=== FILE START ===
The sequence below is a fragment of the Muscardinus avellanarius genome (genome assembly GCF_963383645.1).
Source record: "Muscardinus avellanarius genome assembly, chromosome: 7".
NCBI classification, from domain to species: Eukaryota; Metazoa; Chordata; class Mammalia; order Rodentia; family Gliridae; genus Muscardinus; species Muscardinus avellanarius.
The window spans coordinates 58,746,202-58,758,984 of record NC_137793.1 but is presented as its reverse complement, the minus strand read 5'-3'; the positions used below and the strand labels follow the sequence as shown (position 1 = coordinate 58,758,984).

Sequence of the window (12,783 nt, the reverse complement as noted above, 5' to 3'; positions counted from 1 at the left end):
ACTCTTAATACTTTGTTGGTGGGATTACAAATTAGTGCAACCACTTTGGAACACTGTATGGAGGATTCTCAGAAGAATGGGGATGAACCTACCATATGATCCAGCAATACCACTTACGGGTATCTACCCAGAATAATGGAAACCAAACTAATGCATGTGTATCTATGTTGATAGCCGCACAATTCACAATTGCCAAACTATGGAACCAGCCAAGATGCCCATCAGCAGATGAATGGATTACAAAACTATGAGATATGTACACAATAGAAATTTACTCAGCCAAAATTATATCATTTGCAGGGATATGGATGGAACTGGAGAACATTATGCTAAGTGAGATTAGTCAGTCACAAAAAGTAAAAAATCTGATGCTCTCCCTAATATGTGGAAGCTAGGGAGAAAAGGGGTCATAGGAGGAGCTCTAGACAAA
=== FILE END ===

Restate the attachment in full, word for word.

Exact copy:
The sequence below is a fragment of the Muscardinus avellanarius genome (genome assembly GCF_963383645.1).
Source record: "Muscardinus avellanarius genome assembly, chromosome: 7".
NCBI classification, from domain to species: Eukaryota; Metazoa; Chordata; class Mammalia; order Rodentia; family Gliridae; genus Muscardinus; species Muscardinus avellanarius.
The window spans coordinates 58,746,202-58,758,984 of record NC_137793.1 but is presented as its reverse complement, the minus strand read 5'-3'; the positions used below and the strand labels follow the sequence as shown (position 1 = coordinate 58,758,984).

Sequence of the window (12,783 nt, the reverse complement as noted above, 5' to 3'; positions counted from 1 at the left end):
ACTCTTAATACTTTGTTGGTGGGATTACAAATTAGTGCAACCACTTTGGAACACTGTATGGAGGATTCTCAGAAGAATGGGGATGAACCTACCATATGATCCAGCAATACCACTTACGGGTATCTACCCAGAATAATGGAAACCAAACTAATGCATGTGTATCTATGTTGATAGCCGCACAATTCACAATTGCCAAACTATGGAACCAGCCAAGATGCCCATCAGCAGATGAATGGATTACAAAACTATGAGATATGTACACAATAGAAATTTACTCAGCCAAAATTATATCATTTGCAGGGATATGGATGGAACTGGAGAACATTATGCTAAGTGAGATTAGTCAGTCACAAAAAGTAAAAAATCTGATGCTCTCCCTAATATGTGGAAGCTAGGGAGAAAAGGGGTCATAGGAGGAGCTCTAGACAAA